By Adinah Brown
With so much marketing and information available on each broker, how is it possible to determine which is the best? Like finding a life partner, everyone has slightly different preferences. Luckily as the saying goes, there are plenty of fish in the sea, giving you plenty of choice.
What are you looking to trade? It’s obvious that the broker must offer the instruments that you want to trade. If not, they can still add those instruments, however, they generally need to build a business case. So unless you are trading like Warren Buffett, it may not happen too quickly.
Even if a brokerage has the instruments you are interested in, keep looking, as some other brokerages may have more options of your favorite instrument. For example, if you only want to trade gold, then you need to be with a brokerage that offers gold, obviously. But a broker that offers a gold ETF, shares in mining companies, and a variety of gold CFD’s, will give you more scope to trade your favorite yellow metal.
This is a really tricky one. To do this thoroughly, you need to know all the costs associated with trading, as well as what you are and aren’t allowed to do, how the platform holds up in volatility, the trading rules, trading limitations, etc. The good news is that reading the website should tell you all you need to know about costs and even the rules and conditions. The bad news is that it can’t anticipate every scenario. Here is what to expect – the terms are designed to protect the company, so they probably won’t seem that fair, but that is usually the sign of a reliable broker. If there is scant information on the website, be concerned.
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At minimum, you need to check the regulation information on the brokerage website and then follow up on the regulator’s website. A follow up call or email to the regulator is important to determine if the regulations are applicable. Try to find out on google if there was any infringement in the past by searching the brokerage with the words “penalized” or “fine”.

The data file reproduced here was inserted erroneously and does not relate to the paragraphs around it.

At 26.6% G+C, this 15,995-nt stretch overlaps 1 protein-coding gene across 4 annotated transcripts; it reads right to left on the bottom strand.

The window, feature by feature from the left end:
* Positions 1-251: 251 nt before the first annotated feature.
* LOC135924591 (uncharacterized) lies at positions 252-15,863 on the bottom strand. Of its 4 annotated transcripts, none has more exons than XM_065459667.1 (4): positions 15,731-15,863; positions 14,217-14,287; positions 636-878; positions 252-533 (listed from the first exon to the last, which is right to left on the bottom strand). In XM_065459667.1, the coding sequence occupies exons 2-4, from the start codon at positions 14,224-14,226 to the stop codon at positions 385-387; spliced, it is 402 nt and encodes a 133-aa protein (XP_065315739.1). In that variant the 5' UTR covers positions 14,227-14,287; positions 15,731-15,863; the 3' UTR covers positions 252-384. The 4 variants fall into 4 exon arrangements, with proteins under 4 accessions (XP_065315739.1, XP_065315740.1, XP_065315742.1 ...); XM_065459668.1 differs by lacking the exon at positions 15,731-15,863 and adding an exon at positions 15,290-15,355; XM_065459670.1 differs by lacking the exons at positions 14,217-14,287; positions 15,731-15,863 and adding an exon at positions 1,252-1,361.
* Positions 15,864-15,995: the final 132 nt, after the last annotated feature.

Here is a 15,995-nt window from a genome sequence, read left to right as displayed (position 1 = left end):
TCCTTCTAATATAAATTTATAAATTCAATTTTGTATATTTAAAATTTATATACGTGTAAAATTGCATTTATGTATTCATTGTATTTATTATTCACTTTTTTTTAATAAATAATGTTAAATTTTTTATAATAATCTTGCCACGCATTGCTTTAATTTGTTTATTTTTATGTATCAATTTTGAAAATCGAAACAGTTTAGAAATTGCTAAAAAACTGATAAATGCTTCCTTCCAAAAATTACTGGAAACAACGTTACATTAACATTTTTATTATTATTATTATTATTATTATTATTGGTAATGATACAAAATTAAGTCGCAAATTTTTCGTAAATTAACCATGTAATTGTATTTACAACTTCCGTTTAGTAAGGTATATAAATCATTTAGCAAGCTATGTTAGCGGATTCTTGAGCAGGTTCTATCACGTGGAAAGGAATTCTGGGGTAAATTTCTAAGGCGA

There are many different technological offerings, but the standards are web trading, mobile trading and regular (trading on a downloaded platform). Amongst these options there are a variety of different software offerings of varying quality. A demo account will allow you to get a sense of how effective the technology is for your needs.
Stability of a company / Reputation
The good regulations have stipulations in relation to risk management and funds under management, which means that the businesses under these regulations are also solid. Length of time in the industry is always a good sign of a strong business. The reputation is something that is challenging to ascertain. There is so much negative and positive noise on the internet from users that you don’t know what to believe, and in fact is mostly inaccurate, speculative or a deliberate smear. Unless you know someone who works at an actual brokerage, it is tough to know, and this is where regulations help. It is best to talk to a friend you trust who has experience trading for advice. As long as they don’t work in a referral capacity you should be getting their truthful opinion.
About the Author:
Adinah Brown is a professional writer who has worked in a wide range of industry settings, including corporate industry, government and non-government organizations. Within many of these positions, Adinah has provided skilled marketing and advertising services and is currently the Content Manager at Leverate.